Private Education, and Why Our System Is Failing

A recent discussion with two online friends caused me to reflect on education.
I’m a product of a small public high school (in Leesville, Louisiana) and a small university (University of Texas-El Paso). Most Americans share a similar background. The system worked for us, back then, but it doesn’t work nearly so well now.
And none of the proposed fixes have made a bit of difference.
Students are stressed; teachers are stressed; some, lacking any other solution, cheat. Even school boards cheat (EPISD, for one, the district I once worked for; the cheating happened several years after I retired, and it was done at the district-administration level; teachers had no input into what happened).
My friends, who have a libertarian philosophy, feel that the solution to our education mess is the free-market approach. I don’t agree. Such a system has several major flaws.
The first one is simple: there’s no law against opening your own school. Go ahead, invest the money, hire the teachers, apply for certification, and invite people to bring their children. Collect a fee for services and just like that, you’re off and running.
Until you go broke. And you are very likely to do so during your first year.
There are such schools, and many have been around for a century. Excellent schools; the nation’s wealthiest citizens send their children to such.
And that’s the problem; such schools are only for the wealthy. They cost roughly what a university education costs. Ordinary Americans can’t afford them.
The private/charter schools, instead of offering their product in a free-market system where competition would result in excellence, neatly bypass competition by collecting not from customers but from government. In so doing, they siphon off needed money from public schools.
So why can’t public schools compete?
Actually, they do. Note that I graduated from a public school, as did my sons and grandsons.
But public schools must do things private schools don’t.
They provide transportation to those that need it. Simple solution to busing, instead of huge schools that draw students from wide areas, keep schools small and locate them where students can walk to school or be brought by parents. The larger schools are thought to be more efficient, but when you add in costs of transportation, plus the reduced education outcomes, I question whether large schools really are more efficient.
The other thing that differentiates public schools from private schools is government control. Schools are no longer about education; they’re about social engineering, about inclusion, about lawsuits. Some of these are positive, and it may be that all of these trends are positive in the long run; but they’re expensive. And that’s the failure of the American school system in a nutshell.
Testing only proves what many already knew: we’re not producing the level of education among graduates that we once did.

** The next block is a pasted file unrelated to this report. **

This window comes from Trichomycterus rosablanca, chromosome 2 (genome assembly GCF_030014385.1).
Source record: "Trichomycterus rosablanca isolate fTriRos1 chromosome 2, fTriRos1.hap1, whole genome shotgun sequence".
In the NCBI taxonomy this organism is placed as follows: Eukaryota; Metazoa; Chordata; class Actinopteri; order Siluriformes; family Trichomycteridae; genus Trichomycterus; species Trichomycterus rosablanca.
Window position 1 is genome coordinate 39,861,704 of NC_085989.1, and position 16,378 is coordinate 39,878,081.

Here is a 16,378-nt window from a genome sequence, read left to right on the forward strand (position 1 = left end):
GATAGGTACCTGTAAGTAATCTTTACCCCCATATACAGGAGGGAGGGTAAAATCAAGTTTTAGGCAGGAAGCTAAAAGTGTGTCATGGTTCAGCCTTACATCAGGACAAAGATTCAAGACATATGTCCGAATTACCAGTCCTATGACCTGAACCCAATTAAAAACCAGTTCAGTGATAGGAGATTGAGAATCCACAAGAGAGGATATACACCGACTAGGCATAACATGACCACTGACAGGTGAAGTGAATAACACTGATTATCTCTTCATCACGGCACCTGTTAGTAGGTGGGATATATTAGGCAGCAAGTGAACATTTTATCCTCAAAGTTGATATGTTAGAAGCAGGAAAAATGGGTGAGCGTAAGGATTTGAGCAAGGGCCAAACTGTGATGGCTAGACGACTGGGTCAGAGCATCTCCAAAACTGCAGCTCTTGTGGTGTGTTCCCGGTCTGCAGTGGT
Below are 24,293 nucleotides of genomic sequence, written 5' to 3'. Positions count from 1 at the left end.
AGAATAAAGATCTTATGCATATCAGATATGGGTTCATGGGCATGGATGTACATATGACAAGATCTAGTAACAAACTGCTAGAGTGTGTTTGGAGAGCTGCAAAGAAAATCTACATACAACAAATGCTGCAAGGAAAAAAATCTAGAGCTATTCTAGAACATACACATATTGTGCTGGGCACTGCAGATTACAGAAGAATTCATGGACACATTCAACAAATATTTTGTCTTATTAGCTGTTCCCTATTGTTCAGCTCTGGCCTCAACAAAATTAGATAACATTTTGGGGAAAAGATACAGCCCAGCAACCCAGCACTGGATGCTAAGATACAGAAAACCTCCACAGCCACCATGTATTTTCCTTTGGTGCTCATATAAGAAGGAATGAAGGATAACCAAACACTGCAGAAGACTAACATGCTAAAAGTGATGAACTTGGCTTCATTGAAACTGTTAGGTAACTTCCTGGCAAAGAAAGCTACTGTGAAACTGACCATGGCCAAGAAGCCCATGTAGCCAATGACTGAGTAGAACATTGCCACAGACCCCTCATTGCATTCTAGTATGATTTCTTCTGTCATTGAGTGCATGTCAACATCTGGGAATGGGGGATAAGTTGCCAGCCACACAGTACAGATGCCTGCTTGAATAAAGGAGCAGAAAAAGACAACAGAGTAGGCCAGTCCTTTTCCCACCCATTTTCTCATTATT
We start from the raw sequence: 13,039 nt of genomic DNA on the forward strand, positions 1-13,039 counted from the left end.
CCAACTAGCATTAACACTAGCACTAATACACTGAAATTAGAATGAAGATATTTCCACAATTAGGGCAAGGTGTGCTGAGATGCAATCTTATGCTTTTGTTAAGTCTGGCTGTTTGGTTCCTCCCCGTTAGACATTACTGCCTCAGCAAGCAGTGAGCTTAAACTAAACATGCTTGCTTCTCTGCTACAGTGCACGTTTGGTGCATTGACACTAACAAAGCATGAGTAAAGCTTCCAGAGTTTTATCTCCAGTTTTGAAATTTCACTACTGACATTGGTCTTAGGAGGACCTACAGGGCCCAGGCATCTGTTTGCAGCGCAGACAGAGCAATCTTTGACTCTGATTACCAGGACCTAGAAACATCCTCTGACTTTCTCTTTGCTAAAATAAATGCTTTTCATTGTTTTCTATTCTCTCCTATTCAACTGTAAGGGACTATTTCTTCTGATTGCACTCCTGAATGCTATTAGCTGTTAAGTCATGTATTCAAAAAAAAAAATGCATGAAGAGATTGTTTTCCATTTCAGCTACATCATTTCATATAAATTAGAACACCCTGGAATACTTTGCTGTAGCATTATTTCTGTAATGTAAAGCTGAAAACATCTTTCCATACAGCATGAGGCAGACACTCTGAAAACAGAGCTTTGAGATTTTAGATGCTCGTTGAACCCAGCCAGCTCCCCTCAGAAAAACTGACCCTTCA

Schools are about funding; the rule is, live within the budget. It’s the ‘business’ approach.
But kids don’t fit into the column of figures. Some require more services, whether adaptive services such as ramps for physically handicapped, to smaller classes (more teachers; expensive) or resource-intensive classes for the educationally handicapped.
If there’s an advantage to the private-industry school, that is where it’s to be found. As a private company, such schools can avoid much of the governmental/judicial mandates that, however well intentioned, don’t come with funding.
In a rational system, trained professionals would assess the funding needs and come up with a budget. This would be presented to the school board or other authority, much as departments of the government do . Instead, it’s much more the top-down approach: here’s the money and this is what you must do, and you’re forbidden to make changes by dropping programs or dropping expensive students because you don’t have enough money.
There’s another hidden corollary to this: unproductive and misbehaving students.
The budget is based on a cost-per-student basis, and if student enrollment increases the budget is increased. But if students are habitually truant, schools lose money. This means that if students violate rules, they aren’t expelled; they’re sent to an alternative school, set up to deal with such. If students cannot or will not benefit from attendance at a public school, they’re still kept there, because doing so brings in money.
Private schools don’t operate that way. Those schools I mentioned in the beginning, the ones that wealthy people send their kids to? They had a different solution. If you misbehave, for example bring a weapon to school, you’re expelled. If you refuse to do the work, you’re dismissed. If you are so disruptive that other students can’t learn, you’re expelled. Parents quickly become involved, because having paid considerable amounts of money to those private schools, they don’t want their children expelled.
One final comment about those private, for-profit charter schools: if they don’t produce, they go bankrupt. Good economics, bad sociology. What happens to the students who were enrolled? If you’re a factory making widgets, you can send the ones that don’t pass inspection back and have them fixed. Kids aren’t widgets; they have a narrow time-frame where education either takes place or it doesn’t. Subsequent efforts at adult remedial education  can help, but it can’t fix what went wrong during those formative years.
I don’t know that there’s a solution. We elect officials, and as soon as they take office they become magically expert in everything. The urge to stick a finger in and stir things up is overwhelming. So they do.
And the system gets stirred up, but somehow it’s not better. Short of a total redesign, I don’t see improvement taking place.

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